As an international community, our collective failures on climate change are having critical consequences. Today climate change has become one of the major challenges to the basic human rights to life, food, health, water, housing and self-determination.
Browsing the "global warming" Tag
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OK, I’m going to go out on a limb and say that I think that this year’s climate extremes are linked to human-caused climate change. We might not really have the definitive answer on whether that is true for 20 years, but I would like nothing better than to be proven wrong about the linkage I’m making today. From a global food supply perspective, the effects of weather on 2012 food production is problematic no matter what its cause. As bad as it seems, it might just be a “shot over the bow” relative to what me might expect in the future.
Protecting the 10 billion acres of remaining forests on earth and replanting many of those already lost are both essential for restoring the earth’s health.
Over the past 2 decades, since the first Earth Summit in Rio de Janeiro, we have witnessed the launch of many initiatives to stop deforestation. Despite the good intentions of each approach tried, we have continued to lose an area the size of New York City every other day to deforestation. These activities account for 17% of global greenhouse gas emissions – more than the entire global transportation sector. Code REDD plans to harness the economic activities that create deforestation as tools to fight it.
A project in West Marin, California (where else, right?) is studying the possibility of speeding up carbon sequestration in rangelands, grasslands, and other available spaces by adding a little compost.
There’s no doubt that some opposed to environmental action fudge statistics to their advantage. But can large differences in data from like-minded organizations also undermine widespread efforts to “go green” by ordinary people?
2011 was one of the hottest, wettest, and most dangerous years on record in terms of weather… and may serve as a sign of the “new normal” we’re facing as the climate changes.
One of the most toxic and carcinogenic threats in the human food supply is a natural chemical called “aflatoxin”; the chance that it will contaminate a crop is enhanced by drought and/or insect damage – both conditions expected to be more common with the onset of climate change.
In a new map illustrating climate vulnerability, it’s obvious which countries take the biggest hits, and are most susceptible to the effects of climate change. Developed by risk analysts Maplecroft, the map combines measures of the risk of certain global warming impacts, including storms, flooding, and droughts, with the social and financial ability of both […]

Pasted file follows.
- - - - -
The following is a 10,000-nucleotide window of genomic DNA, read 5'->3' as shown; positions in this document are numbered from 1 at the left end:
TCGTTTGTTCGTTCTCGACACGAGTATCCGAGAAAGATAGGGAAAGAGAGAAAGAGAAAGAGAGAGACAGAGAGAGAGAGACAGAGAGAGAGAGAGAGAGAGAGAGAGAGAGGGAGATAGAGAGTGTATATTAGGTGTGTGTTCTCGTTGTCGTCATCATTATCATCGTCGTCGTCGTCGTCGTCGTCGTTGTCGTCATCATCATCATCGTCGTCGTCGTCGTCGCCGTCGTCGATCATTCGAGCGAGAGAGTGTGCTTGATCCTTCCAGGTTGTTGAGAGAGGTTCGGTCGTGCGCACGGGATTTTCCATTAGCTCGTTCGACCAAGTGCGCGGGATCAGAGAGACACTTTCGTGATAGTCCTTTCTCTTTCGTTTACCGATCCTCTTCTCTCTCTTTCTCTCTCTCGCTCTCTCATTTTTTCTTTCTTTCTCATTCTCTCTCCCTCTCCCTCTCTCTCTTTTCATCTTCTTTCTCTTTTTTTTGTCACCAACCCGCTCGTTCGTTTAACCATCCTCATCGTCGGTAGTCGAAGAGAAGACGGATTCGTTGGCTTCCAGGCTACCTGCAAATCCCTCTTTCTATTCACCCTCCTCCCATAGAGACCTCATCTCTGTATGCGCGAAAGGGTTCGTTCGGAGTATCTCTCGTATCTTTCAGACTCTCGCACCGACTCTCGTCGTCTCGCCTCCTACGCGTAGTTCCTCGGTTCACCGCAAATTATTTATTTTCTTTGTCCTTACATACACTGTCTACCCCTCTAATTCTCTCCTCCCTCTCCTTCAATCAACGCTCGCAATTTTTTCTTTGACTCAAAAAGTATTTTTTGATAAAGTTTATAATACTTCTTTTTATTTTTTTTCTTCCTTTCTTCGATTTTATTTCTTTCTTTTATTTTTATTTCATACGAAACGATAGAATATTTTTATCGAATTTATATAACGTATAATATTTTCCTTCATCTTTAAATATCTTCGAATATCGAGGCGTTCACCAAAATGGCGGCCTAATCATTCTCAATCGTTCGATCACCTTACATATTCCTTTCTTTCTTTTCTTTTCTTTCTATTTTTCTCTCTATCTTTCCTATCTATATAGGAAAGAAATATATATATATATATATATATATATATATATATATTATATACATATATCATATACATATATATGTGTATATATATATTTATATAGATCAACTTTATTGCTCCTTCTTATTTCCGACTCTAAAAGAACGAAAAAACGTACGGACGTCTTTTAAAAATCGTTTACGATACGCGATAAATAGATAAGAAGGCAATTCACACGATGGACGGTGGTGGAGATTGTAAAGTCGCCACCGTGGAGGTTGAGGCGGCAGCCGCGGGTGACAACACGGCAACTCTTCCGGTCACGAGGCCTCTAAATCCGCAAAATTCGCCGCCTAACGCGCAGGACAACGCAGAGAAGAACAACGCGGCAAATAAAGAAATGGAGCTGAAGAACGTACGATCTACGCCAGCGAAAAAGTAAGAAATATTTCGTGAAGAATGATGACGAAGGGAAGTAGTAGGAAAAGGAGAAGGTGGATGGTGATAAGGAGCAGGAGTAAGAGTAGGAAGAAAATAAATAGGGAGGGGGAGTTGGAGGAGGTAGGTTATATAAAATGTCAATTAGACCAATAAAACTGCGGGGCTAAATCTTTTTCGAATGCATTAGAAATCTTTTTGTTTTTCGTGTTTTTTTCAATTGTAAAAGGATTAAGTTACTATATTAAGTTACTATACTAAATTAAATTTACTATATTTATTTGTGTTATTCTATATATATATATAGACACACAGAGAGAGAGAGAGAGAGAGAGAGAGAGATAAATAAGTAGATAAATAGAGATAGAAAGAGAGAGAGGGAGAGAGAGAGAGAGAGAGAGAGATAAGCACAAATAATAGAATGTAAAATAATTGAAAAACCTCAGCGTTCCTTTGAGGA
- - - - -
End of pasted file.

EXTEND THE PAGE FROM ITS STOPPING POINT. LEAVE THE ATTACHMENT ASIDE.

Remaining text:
Update: Sister sites Planetsave and Eat.Drink.Better (post not live yet) will both be livestreaming the 24 Hours of Reality event. It starts tonight at 7 pm Central Time. Editor’s note: As someone who’s donated 24 straight hours of time and work for a couple of different causes, I’m looking forward to the Climate Reality Project’s 24 […]
Want to see clear connections between environmental degradation and economic struggles? Deforestation provides about as clear a picture as any example: the loss of ecological services (flood control, water and air purification, topsoil protection, etc.) have direct economic impacts ranging from disaster recovery costs to food prices to increased need for health care spending. And, […]
It’s still mid-summer, and already over 400 individual maximum recorded temperature records have been broken in the US. Are you starting to sweat? Or were you already? Readers can use a handy feature on the National Oceanic and Atmospheric Administration’s (NOAA) website to check out just how hot this country is, and how many heat […]
By Lester R. Brown Heat waves clearly can destroy crop harvests. The world saw high heat decimate Russian wheat in 2010. Crop ecologists have found that each 1-degree-Celsius rise in temperature above the optimum can reduce grain harvests by 10 percent. But the indirect effects of higher temperatures on our food supply are no less […]